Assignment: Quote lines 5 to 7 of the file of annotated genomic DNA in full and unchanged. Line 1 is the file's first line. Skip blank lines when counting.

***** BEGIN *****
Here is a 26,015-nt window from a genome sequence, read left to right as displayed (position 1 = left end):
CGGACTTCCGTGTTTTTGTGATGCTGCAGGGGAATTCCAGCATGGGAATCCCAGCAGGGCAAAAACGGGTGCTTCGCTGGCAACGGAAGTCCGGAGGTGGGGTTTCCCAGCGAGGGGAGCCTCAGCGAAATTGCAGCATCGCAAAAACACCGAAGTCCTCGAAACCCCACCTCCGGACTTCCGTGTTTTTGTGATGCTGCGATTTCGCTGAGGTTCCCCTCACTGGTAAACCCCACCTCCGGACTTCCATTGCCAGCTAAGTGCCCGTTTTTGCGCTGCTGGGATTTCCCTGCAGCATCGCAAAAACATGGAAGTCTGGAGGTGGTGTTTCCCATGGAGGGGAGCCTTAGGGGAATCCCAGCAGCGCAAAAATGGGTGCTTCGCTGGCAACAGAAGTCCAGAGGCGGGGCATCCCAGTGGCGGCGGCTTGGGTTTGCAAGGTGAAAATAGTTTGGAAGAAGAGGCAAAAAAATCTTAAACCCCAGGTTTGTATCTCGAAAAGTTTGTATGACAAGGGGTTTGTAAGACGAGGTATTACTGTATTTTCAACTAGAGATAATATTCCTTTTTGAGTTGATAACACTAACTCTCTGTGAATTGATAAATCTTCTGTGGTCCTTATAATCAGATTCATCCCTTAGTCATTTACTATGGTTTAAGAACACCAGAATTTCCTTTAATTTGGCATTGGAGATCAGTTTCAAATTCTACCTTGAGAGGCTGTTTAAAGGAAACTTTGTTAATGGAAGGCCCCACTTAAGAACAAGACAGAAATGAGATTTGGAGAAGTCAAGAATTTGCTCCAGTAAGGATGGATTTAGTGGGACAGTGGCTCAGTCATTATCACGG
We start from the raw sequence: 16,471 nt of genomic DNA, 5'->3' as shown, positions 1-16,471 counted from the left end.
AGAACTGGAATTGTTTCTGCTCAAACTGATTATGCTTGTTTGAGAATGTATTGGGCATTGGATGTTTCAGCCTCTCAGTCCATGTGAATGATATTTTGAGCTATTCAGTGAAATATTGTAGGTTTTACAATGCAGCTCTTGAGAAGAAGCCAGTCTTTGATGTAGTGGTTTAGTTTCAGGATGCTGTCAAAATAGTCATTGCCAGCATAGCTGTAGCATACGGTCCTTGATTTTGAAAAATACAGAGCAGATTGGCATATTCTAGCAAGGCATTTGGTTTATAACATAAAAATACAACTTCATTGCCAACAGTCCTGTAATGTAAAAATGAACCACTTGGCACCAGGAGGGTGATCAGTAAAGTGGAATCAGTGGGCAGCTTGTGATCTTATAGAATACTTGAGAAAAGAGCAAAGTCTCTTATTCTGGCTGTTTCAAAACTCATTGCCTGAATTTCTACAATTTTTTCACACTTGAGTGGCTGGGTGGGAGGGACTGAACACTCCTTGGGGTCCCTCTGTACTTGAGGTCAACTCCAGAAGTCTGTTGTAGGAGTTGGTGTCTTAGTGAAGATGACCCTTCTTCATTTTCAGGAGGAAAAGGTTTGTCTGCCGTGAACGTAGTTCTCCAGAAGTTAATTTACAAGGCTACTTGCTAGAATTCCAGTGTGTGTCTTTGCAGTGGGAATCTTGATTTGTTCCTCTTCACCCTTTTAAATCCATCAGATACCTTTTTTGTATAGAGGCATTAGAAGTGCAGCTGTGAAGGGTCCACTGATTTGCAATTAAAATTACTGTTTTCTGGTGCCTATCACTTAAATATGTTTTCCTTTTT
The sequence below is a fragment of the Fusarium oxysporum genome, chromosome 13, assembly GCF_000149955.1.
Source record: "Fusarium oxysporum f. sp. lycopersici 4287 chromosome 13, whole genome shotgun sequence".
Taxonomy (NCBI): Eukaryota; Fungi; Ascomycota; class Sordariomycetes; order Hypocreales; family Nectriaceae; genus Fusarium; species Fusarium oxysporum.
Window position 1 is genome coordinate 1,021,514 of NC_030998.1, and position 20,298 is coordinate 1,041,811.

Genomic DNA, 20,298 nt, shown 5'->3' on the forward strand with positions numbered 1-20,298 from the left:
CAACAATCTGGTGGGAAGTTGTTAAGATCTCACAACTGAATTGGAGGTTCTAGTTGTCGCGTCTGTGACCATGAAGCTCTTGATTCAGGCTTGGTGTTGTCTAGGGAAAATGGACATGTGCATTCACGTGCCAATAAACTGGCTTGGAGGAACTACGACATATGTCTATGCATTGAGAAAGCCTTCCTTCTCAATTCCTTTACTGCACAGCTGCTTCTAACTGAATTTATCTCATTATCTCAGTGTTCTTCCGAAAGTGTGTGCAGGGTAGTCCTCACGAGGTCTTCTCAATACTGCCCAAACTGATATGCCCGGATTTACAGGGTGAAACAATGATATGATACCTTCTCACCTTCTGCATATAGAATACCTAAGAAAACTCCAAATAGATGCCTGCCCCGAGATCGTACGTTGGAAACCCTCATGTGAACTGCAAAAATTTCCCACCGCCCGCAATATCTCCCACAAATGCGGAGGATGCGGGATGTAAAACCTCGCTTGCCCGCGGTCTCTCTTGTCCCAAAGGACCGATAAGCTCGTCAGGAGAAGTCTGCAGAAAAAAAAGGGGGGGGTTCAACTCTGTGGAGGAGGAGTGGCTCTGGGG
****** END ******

The sequence below is a fragment of the Fusarium oxysporum genome, chromosome 13, assembly GCF_000149955.1.
Source record: "Fusarium oxysporum f. sp. lycopersici 4287 chromosome 13, whole genome shotgun sequence".
Taxonomy (NCBI): Eukaryota; Fungi; Ascomycota; class Sordariomycetes; order Hypocreales; family Nectriaceae; genus Fusarium; species Fusarium oxysporum.